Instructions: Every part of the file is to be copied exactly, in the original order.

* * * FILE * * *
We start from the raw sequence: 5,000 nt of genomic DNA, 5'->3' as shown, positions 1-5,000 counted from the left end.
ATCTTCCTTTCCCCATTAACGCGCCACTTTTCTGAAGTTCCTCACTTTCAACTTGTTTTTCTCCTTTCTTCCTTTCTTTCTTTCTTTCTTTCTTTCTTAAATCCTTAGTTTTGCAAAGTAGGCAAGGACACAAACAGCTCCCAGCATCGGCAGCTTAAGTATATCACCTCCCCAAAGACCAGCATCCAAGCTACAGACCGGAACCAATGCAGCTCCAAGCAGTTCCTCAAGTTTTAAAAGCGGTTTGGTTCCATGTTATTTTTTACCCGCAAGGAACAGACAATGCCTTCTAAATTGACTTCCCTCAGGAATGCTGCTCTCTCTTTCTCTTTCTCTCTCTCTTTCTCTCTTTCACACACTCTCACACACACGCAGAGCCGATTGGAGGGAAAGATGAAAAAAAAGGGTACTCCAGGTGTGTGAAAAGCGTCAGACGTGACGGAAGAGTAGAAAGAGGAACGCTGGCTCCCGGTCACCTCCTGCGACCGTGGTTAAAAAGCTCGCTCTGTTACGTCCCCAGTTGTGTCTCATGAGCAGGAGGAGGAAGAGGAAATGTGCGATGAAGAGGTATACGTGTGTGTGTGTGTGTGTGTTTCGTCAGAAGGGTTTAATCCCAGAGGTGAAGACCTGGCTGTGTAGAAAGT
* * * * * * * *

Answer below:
We start from the raw sequence: 5,000 nt of genomic DNA, 5'->3' as shown, positions 1-5,000 counted from the left end.
ATCTTCCTTTCCCCATTAACGCGCCACTTTTCTGAAGTTCCTCACTTTCAACTTGTTTTTCTCCTTTCTTCCTTTCTTTCTTTCTTTCTTTCTTTCTTAAATCCTTAGTTTTGCAAAGTAGGCAAGGACACAAACAGCTCCCAGCATCGGCAGCTTAAGTATATCACCTCCCCAAAGACCAGCATCCAAGCTACAGACCGGAACCAATGCAGCTCCAAGCAGTTCCTCAAGTTTTAAAAGCGGTTTGGTTCCATGTTATTTTTTACCCGCAAGGAACAGACAATGCCTTCTAAATTGACTTCCCTCAGGAATGCTGCTCTCTCTTTCTCTTTCTCTCTCTCTTTCTCTCTTTCACACACTCTCACACACACGCAGAGCCGATTGGAGGGAAAGATGAAAAAAAAGGGTACTCCAGGTGTGTGAAAAGCGTCAGACGTGACGGAAGAGTAGAAAGAGGAACGCTGGCTCCCGGTCACCTCCTGCGACCGTGGTTAAAAAGCTCGCTCTGTTACGTCCCCAGTTGTGTCTCATGAGCAGGAGGAGGAAGAGGAAATGTGCGATGAAGAGGTATACGTGTGTGTGTGTGTGTGTGTTTCGTCAGAAGGGTTTAATCCCAGAGGTGAAGACCTGGCTGTGTAGAAAGT